High turnover has long been a thorn in the side of the hospitality industry.
For restaurant employees added in the past year (August 2021-August 2022), the average employee tenure is just 110 days—a little over three months, according to 7shifts data.
The restaurants that prioritize employee retention above all will come out on top. They offer work-life balance, give flexible schedules, and operate on strong core values. The best restaurants know that effective employee management is proactive.
Here are some helpful tips from real operators on how to lead a restaurant team with retention as the priority.
Restaurant management tips: 3 ways to increase retention
1. Check your culture
“Everybody has a culture, whether they work at it or not. The question is, is it an uplifting, intentional culture?” asked Danny Meyer in a recent interview with 7shifts and QSR Magazine. Restaurant culture is how you do things in your restaurant and why you do them that way. And at its foundation lie your business' core values.
Take a close look at your restaurant culture. Does your restaurant have core values that guide the customer and employee experience? If you already have core values established—that's great! If you haven't looked at them in a while, it may be time to audit them to see if they're what your business needs now and in the future.
Restaurant work is tough. And hard work should be recognized. For those over 25, lack of manager recognition was one of the top three reasons they left restaurant jobs. Recognition, especially in public, also reinforces what “good” looks like at your restaurant and creates an example.
“If you want something done, find time to recognize when it's being done and scream it from the rooftops,” says Chris Williams, Director of Brand at Walk-On's Sports Bistreaux.
Promote from within
A third of restaurant employees surveyed in our State of Restaurant Employee Satisfaction report said they'd like recognition through promotions. Without solid training and growth opportunities, you could be letting great employees go to the restaurants that have them.
Most restaurants train new employees, but oftentimes it stops there. Regular training is essential to make employees' jobs easier and more productive, increasing engagement and decreasing turnover.
2. Schedule with empathy
56% of employees surveyed say that flexible scheduling greatly affects their work happiness.
Andolini's restaurant group in Tulsa, Oklahoma, comprised of 6 locations, maintains a 35% attrition rate annually. They attribute a lot of that to what owner Mike Bausch calls scheduling with empathy.
“I think it's extremely undervalued how directly connected a schedule is to staff morale, attrition, and retention,” says Bausch.
It's required of Andolini's management to post schedules 14 days ahead of time. This allows the team opportunities to plan out their life.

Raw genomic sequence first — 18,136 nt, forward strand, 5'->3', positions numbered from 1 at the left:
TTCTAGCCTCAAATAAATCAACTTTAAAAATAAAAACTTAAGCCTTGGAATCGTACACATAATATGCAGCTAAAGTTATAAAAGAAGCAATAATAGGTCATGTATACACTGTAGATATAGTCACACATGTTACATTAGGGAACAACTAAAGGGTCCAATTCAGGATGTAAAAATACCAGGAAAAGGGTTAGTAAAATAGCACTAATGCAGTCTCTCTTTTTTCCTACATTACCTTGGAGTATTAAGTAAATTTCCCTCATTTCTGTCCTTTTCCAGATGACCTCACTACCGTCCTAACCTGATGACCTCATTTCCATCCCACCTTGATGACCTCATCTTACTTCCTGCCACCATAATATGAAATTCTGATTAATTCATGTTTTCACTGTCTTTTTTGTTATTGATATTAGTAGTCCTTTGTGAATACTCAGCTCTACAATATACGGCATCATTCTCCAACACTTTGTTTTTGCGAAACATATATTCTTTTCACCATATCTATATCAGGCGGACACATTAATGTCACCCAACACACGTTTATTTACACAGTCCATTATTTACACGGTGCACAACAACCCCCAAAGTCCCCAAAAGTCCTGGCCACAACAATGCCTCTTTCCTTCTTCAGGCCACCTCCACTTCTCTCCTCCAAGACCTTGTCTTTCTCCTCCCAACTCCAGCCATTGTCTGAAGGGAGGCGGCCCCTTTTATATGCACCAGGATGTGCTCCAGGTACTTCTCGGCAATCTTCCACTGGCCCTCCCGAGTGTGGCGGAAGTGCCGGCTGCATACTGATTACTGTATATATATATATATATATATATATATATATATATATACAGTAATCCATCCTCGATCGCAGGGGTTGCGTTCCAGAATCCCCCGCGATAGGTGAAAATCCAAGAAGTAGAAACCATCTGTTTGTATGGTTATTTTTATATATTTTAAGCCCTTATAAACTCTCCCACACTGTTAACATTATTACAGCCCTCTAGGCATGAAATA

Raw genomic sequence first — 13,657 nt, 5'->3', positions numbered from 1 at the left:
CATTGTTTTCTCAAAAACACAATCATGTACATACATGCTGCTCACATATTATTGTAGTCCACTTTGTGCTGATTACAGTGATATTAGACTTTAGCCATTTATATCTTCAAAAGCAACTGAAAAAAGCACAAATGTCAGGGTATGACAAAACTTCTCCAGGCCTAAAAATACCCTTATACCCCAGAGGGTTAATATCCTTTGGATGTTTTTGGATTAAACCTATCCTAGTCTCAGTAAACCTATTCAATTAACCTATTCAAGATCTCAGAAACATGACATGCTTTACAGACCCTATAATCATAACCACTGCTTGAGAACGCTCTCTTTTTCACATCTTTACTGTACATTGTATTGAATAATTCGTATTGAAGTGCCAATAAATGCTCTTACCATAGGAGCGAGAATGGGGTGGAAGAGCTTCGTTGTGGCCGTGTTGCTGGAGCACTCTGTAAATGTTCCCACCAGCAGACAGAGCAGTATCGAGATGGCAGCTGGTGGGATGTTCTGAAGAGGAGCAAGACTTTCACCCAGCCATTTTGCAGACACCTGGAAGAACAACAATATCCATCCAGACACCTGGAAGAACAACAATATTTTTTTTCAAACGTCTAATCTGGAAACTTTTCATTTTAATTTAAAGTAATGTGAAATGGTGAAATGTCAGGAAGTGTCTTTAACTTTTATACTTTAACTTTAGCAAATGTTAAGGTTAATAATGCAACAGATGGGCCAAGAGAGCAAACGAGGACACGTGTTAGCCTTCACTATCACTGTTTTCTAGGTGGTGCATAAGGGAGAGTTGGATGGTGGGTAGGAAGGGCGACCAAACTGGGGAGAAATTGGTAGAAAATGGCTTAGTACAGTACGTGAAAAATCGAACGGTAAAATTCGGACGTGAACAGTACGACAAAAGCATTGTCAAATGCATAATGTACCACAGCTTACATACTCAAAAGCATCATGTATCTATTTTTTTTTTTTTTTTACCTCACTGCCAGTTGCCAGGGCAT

You cannot let a schedule become a list of names. Remember that everyone on your team has unique life circumstances that must be accounted for when building the schedule. College classes, kids at home, second jobs, and other responsibilities all factor into someone's availability. Here are a few examples of how to implement a flex scheduling policy:
Get the schedule out in advance
Get the schedule done and send it to employees to give them enough lead time to plan their lives. Generally, two weeks ahead is a scheduling best practice, and it's the law in some cities.
Give two days off in a row
If possible, give your team back-to-back days off. This allows them ample time to relax and recharge.
Create a shift swap policy
Even when you give lead time, things come up. Give your employees the flexibility to swap shifts with their coworkers in the event of last-minute changes.
3. Build effective restaurant team communication
72% of employees in our survey ranked team communication as important to their satisfaction at work. With so many moving parts, miscommunication is all too common in restaurants. When conversations start verbally, go to text, and end up in an email, things get lost. This leads to frustration and a less-than-stellar work experience.
There are a few ways to improve the communication flow in your restaurants—from in-person meetings to digital tools.
Run pre-shift meetings
Pre-shift meetings are a great way to update the team, share recognition, and give staff the chance to ask questions. It also creates a space for team building and bonding.
Make sure you're always collecting feedback—both directly and anonymously— from your team. This could be in the form of a shift feedback tool or simply just asking them how they're feeling.
Create a dedicated place for work communication
For digital communication, dedicate one or two places, such as a group chat and email. And clearly state when to use email vs. text vs. calls.
86 turnover in your restaurant
High employee turnover is the biggest challenge facing the hospitality industry today and has been for a long time. The old way of restaurant team management doesn't work anymore. And for restaurants to thrive moving forward, staff retention is paramount.